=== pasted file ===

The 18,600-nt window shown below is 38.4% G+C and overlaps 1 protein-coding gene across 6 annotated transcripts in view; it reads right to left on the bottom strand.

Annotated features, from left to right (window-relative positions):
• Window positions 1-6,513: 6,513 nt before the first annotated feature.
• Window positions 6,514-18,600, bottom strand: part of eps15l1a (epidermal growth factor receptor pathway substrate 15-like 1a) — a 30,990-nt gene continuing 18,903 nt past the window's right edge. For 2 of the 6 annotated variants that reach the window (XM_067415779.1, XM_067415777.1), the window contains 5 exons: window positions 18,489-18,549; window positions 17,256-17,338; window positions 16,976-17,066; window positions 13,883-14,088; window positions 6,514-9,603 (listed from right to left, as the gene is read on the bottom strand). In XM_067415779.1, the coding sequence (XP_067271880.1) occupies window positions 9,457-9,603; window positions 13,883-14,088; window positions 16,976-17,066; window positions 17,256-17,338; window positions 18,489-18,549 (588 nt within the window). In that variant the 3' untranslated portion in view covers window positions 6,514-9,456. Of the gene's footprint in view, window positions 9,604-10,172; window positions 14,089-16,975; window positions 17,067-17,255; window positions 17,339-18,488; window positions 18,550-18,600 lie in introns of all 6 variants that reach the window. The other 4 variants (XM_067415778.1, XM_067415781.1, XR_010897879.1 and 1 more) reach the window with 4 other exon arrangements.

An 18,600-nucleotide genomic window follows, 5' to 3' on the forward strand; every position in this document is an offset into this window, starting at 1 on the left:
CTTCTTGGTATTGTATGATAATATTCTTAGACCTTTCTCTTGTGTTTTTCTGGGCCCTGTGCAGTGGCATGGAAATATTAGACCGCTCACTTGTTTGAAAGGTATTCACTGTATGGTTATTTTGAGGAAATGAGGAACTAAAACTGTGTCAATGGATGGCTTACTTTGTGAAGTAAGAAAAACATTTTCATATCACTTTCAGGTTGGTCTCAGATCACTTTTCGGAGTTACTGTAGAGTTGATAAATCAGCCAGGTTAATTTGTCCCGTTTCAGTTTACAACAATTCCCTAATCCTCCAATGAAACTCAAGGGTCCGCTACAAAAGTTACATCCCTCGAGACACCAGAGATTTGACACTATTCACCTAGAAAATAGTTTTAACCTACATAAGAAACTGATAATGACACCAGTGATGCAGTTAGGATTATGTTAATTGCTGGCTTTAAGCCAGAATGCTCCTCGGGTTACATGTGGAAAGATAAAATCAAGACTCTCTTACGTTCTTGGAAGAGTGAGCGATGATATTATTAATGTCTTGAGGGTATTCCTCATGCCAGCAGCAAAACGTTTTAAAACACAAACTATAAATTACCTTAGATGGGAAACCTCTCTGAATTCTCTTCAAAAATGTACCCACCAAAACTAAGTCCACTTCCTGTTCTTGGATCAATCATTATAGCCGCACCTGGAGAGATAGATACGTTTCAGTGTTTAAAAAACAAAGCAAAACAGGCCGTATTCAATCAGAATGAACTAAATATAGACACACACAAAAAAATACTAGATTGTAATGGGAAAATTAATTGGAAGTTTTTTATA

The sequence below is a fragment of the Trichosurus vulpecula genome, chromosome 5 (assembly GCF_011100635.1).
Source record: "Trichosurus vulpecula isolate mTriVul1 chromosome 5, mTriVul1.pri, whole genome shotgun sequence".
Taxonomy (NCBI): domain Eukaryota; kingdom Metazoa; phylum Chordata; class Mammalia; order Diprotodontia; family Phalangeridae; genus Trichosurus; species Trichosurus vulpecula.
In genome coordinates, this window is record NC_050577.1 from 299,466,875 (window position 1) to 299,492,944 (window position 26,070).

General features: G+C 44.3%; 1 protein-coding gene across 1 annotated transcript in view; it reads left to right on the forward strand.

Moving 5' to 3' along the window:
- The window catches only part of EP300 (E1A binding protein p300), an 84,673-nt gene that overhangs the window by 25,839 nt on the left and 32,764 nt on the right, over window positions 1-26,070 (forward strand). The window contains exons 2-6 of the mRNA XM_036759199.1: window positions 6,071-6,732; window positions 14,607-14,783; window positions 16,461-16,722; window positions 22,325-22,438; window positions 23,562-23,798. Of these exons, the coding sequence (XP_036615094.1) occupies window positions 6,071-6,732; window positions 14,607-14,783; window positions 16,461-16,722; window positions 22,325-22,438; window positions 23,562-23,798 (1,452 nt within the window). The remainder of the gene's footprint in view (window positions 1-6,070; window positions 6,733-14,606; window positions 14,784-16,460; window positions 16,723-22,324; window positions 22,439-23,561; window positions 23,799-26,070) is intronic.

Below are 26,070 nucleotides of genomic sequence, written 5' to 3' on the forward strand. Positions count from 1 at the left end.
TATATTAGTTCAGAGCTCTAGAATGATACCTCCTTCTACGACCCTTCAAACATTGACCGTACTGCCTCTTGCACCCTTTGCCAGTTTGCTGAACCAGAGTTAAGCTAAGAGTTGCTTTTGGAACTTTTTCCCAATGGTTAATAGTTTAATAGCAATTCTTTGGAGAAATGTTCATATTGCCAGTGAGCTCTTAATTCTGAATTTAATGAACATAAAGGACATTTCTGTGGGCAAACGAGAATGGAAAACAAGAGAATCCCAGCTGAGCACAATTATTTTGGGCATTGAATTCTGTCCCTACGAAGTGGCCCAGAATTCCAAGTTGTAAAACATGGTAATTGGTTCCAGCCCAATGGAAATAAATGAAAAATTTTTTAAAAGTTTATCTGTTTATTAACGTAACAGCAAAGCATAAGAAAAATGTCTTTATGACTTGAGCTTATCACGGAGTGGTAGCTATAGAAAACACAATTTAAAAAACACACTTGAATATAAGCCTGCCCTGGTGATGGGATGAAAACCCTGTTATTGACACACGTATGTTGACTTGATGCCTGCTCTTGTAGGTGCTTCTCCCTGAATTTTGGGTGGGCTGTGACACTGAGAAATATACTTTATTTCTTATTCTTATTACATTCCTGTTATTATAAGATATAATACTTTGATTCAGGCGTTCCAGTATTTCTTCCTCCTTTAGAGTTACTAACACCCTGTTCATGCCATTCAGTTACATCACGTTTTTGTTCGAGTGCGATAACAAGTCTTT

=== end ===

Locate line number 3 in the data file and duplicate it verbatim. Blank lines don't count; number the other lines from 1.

• Window positions 1-6,513: 6,513 nt before the first annotated feature.